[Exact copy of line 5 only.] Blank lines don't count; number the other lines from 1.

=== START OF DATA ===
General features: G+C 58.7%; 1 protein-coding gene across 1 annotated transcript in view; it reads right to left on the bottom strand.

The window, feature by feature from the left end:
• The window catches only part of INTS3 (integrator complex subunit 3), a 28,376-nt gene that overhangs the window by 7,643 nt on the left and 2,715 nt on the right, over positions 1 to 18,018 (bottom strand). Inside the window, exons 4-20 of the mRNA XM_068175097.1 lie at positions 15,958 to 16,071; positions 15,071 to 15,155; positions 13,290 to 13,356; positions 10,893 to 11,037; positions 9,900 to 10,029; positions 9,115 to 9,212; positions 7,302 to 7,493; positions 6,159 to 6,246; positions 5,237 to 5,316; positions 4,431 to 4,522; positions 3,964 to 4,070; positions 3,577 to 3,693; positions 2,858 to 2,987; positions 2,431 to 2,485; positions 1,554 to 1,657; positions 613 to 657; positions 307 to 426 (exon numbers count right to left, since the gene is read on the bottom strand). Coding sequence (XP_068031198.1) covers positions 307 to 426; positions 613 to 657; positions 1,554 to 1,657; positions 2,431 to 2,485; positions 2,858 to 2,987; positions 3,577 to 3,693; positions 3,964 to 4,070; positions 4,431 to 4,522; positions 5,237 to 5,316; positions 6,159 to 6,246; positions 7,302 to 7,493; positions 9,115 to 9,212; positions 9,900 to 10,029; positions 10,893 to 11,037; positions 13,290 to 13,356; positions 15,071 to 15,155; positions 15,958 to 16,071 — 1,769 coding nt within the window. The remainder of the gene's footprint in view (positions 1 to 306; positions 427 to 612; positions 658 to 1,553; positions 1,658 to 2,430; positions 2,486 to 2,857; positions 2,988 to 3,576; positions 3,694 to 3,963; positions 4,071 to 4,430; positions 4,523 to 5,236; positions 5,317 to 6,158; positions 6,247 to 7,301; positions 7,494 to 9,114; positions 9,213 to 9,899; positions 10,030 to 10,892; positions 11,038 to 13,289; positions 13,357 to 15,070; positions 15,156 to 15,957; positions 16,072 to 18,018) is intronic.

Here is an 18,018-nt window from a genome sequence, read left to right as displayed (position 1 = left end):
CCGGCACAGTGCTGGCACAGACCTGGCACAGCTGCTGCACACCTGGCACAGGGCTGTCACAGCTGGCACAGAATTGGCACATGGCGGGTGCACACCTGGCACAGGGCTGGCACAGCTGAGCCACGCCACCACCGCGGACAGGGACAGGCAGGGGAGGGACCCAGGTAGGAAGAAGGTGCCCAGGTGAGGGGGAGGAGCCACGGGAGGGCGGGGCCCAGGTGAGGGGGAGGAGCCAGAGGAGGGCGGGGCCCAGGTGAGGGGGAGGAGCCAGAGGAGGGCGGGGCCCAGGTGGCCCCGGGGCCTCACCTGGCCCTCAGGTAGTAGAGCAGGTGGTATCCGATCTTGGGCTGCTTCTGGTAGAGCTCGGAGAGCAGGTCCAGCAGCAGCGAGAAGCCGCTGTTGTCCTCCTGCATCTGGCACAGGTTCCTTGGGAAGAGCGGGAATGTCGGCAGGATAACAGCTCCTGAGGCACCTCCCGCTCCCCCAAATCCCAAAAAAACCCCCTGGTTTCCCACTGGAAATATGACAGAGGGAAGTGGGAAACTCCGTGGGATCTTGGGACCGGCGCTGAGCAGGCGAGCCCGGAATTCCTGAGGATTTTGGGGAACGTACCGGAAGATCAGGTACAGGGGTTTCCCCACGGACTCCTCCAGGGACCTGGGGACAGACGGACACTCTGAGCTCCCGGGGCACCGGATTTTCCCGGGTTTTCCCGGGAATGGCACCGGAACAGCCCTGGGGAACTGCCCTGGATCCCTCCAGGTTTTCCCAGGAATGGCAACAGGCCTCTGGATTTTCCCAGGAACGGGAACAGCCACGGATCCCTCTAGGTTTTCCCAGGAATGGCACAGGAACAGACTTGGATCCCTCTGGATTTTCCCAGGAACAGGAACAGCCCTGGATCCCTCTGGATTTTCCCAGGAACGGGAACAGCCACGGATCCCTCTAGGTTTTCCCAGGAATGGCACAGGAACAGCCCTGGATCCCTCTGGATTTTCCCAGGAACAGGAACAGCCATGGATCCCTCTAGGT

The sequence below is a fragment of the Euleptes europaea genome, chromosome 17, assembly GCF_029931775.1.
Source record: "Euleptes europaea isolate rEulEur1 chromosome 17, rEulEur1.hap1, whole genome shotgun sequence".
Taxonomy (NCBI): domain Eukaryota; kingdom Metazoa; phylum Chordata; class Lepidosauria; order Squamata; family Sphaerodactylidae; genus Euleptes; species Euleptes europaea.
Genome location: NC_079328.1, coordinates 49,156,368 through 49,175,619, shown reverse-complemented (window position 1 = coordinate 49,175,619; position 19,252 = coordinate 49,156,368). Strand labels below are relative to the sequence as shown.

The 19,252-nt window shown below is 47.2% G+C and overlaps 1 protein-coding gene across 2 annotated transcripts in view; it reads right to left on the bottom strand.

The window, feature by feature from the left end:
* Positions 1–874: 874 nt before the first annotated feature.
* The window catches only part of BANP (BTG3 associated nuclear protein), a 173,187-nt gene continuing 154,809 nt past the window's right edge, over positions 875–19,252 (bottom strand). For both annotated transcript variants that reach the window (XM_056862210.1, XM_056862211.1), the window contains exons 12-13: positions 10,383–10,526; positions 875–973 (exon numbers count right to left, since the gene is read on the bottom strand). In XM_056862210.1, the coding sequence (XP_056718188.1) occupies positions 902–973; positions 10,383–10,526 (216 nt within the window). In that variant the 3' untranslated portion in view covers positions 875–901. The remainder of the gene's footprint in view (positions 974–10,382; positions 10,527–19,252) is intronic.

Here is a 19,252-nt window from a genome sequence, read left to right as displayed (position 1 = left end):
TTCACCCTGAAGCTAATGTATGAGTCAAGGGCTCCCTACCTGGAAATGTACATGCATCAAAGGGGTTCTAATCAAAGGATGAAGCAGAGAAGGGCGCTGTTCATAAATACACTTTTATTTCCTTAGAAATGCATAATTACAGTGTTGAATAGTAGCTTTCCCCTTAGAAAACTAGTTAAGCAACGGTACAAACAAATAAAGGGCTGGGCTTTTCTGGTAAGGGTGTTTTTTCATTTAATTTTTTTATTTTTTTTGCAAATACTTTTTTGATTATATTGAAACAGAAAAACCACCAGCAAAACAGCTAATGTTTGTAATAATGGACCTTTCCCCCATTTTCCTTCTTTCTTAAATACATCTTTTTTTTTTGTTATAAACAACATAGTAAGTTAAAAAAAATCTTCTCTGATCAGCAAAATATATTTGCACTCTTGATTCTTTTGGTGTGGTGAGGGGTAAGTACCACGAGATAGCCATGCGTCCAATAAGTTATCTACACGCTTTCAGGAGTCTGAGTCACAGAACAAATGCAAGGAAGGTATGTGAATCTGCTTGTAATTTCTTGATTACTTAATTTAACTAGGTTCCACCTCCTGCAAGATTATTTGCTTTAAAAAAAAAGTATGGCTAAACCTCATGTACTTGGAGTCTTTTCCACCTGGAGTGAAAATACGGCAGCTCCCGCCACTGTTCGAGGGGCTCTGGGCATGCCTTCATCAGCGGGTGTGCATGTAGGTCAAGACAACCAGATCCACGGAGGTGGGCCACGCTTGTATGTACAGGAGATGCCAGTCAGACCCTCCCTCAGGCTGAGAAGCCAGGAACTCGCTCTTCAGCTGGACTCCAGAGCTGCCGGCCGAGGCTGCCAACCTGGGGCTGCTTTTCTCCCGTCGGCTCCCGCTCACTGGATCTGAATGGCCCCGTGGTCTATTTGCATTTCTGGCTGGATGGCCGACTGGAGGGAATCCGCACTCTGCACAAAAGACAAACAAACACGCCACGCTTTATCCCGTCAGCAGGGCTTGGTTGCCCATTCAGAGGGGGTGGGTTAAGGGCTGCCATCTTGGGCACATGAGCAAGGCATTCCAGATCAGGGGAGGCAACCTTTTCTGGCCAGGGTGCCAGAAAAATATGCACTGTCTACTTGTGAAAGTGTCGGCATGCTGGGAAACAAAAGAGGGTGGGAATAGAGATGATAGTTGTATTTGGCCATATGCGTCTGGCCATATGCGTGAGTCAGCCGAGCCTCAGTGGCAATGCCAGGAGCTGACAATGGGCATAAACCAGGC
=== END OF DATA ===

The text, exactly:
CCGGCACAGTGCTGGCACAGACCTGGCACAGCTGCTGCACACCTGGCACAGGGCTGTCACAGCTGGCACAGAATTGGCACATGGCGGGTGCACACCTGGCACAGGGCTGGCACAGCTGAGCCACGCCACCACCGCGGACAGGGACAGGCAGGGGAGGGACCCAGGTAGGAAGAAGGTGCCCAGGTGAGGGGGAGGAGCCACGGGAGGGCGGGGCCCAGGTGAGGGGGAGGAGCCAGAGGAGGGCGGGGCCCAGGTGAGGGGGAGGAGCCAGAGGAGGGCGGGGCCCAGGTGGCCCCGGGGCCTCACCTGGCCCTCAGGTAGTAGAGCAGGTGGTATCCGATCTTGGGCTGCTTCTGGTAGAGCTCGGAGAGCAGGTCCAGCAGCAGCGAGAAGCCGCTGTTGTCCTCCTGCATCTGGCACAGGTTCCTTGGGAAGAGCGGGAATGTCGGCAGGATAACAGCTCCTGAGGCACCTCCCGCTCCCCCAAATCCCAAAAAAACCCCCTGGTTTCCCACTGGAAATATGACAGAGGGAAGTGGGAAACTCCGTGGGATCTTGGGACCGGCGCTGAGCAGGCGAGCCCGGAATTCCTGAGGATTTTGGGGAACGTACCGGAAGATCAGGTACAGGGGTTTCCCCACGGACTCCTCCAGGGACCTGGGGACAGACGGACACTCTGAGCTCCCGGGGCACCGGATTTTCCCGGGTTTTCCCGGGAATGGCACCGGAACAGCCCTGGGGAACTGCCCTGGATCCCTCCAGGTTTTCCCAGGAATGGCAACAGGCCTCTGGATTTTCCCAGGAACGGGAACAGCCACGGATCCCTCTAGGTTTTCCCAGGAATGGCACAGGAACAGACTTGGATCCCTCTGGATTTTCCCAGGAACAGGAACAGCCCTGGATCCCTCTGGATTTTCCCAGGAACGGGAACAGCCACGGATCCCTCTAGGTTTTCCCAGGAATGGCACAGGAACAGCCCTGGATCCCTCTGGATTTTCCCAGGAACAGGAACAGCCATGGATCCCTCTAGGT